Fabulous Flower Forms: The Sequel!

More Botanical Geekery!

But before we go on, a little recap.

We left off in our last blog on spikes and racemes. As a reminder, spikes are a flower type were the flowers come directly off the main stem of the plant, with no mini-flower stem in between (Mullein, etc.). Racemes are similar, but when they come off the stem they do have a mini-flower stem, called a pedistil (Foxglove, lupines, etc.).

Onto new terms!

 

 

   Aesculus hippocastanum,    Horsechestnut. A delightfully colored example of a   Panicle.      

Aesculus hippocastanum, Horsechestnut. A delightfully colored example of a Panicle.

 

Panicle
From raceme it’s just a small jump to panicle. This is when the flower stems have stems. Take a bunch of racemes, and put them on multiple branches, and you have a panicle. Since it’s basically just racemes all put together, it’s another case of the flowers blooming from bottom to top. Look closely and you’ll see that Lilacs, Elderberry and Horse Chestnut are all panicles.

 

  Achillea millefolium , Yarrow. That general pattern of stems on stems makes this an almost ideal instance of a  Corymb . (A note for the  really  dorky out there: Yarrow is technically in heads, as it is in the Asteraceae family. But it 's overall shape is a perfect corymb, so I am doing what many botanist professors have done before me, and going with it.   

Achillea millefolium, Yarrow. That general pattern of stems on stems makes this an almost ideal instance of a Corymb.
(A note for the really dorky out there: Yarrow is technically in heads, as it is in the Asteraceae family. But it 's overall shape is a perfect corymb, so I am doing what many botanist professors have done before me, and going with it.

 

Corymb
From the Greek koburumus, meaning ‘bunch of flowers’. I know, this sounds awfully vague. This is pretty much a panicle, only with the flowers all coming to a flat top instead of a loose blobular deal.  Yarrow, Boneset, and Hawthorn are all examples.
 

 

 

 

 

 

  The beautifully curled flower of   Symphytum officinale,   Comfrey, of the Boraginaceae Family. This fuzzy little thing is called a   Scorpiod Cyme.   Note the flowers are blooming from the top down.

The beautifully curled flower of Symphytum officinale, Comfrey, of the Boraginaceae Family. This fuzzy little thing is called a Scorpiod Cyme. Note the flowers are blooming from the top down.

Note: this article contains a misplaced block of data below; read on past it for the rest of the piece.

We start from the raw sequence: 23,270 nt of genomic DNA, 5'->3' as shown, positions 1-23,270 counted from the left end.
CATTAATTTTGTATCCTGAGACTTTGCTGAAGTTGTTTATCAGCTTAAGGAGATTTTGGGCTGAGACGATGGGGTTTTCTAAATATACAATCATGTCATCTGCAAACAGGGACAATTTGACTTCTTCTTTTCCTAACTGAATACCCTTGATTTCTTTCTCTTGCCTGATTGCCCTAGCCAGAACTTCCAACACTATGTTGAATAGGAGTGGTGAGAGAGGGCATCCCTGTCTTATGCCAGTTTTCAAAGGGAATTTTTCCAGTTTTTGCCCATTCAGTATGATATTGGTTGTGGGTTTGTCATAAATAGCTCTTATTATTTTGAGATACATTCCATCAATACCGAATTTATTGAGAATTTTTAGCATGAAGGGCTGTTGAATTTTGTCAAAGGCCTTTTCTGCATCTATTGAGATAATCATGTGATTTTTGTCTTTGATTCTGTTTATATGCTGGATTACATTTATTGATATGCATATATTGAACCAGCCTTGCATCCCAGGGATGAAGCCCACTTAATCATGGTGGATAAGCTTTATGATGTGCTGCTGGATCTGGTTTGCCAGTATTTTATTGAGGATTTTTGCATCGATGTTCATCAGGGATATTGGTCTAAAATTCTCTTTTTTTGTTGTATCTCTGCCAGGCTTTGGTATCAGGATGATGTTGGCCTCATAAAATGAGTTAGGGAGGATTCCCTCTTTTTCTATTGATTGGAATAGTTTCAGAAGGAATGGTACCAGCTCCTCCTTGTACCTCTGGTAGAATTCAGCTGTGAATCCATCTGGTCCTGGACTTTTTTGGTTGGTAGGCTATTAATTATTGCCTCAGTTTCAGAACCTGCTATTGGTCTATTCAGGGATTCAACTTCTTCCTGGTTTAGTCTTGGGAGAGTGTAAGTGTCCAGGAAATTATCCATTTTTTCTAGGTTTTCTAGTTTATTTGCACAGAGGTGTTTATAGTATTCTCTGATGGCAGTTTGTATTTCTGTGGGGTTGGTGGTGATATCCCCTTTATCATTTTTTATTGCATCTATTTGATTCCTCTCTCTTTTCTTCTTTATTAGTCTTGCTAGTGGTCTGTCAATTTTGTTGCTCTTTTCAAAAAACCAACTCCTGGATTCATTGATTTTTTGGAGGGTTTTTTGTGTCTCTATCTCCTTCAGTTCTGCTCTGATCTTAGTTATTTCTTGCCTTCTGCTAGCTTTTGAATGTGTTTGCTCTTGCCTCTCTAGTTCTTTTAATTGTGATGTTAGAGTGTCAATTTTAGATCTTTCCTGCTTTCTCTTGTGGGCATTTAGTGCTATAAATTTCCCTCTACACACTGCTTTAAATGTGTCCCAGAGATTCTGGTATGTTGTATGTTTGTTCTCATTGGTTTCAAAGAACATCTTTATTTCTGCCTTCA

Cyme
This comes from the French word cime, meaning ‘top/summit’. This one is a bit more capitalist, as the flowers on cymes essentially bloom from the top down. The basic cyme is pretty straightforward (St. John’s Wort  and gentian are examples). From there though, it is divided into numerous other types. My favorite, and probably the easiest to remember, is the scorpiod cyme. ‘cymose’ (read; cyme-like).Looking like a fuzzy, curled scorpion tail, Comfrey and Borage are fun examples of these. Sometimes flowers are also put under the heading

 

 

   Allium aflatunense , a type of ornamental flowering onion. Note all of the stems meeting at one central point, a sure sign of an  Umbel.        

Allium aflatunense, a type of ornamental flowering onion. Note all of the stems meeting at one central point, a sure sign of an Umbel.

 

 

Umbel
One of the easiest to remember. From the Latin umbra for ‘shadow’, these are essentially little umbrellas flipped inside out. More technically speaking, an umbel is an inflorescence where the flower stems all come from the same point, and create a flattened or rounded top. There are generally 2 types of umbels. Imagine the spokes of an umbrella. If there are flowers at the end of the spokes, that is called a simple umbel. Onion, garlic, and milkweed are all examples. If there is another set of tiny umbrellas at the end of the spokes, that is called a compound umbel (those tiny sets of umbrellas are called ‘umbelletes’. Cute, I know:) Queen Anne’s Lace, Poison Hemlock and parsley are all examples.
 

 Mix and Match

From all these inflorescence types, there are numerous variations.  Compound corymbs, heliod cymes, vertilicaster, and other even more improbable sounding names. There are also a few genus specific flower types, such as cyathium, the flower type for Euphorbia.

But by and large, flower types are some combination of the above. The best way to learn these of course, is to get out there and get your hands on some flowers! Enjoy!

How to Learn More

Come to one of our Wild Edible and Medicinal plant walks, or an Introduction to Herbalism Class.

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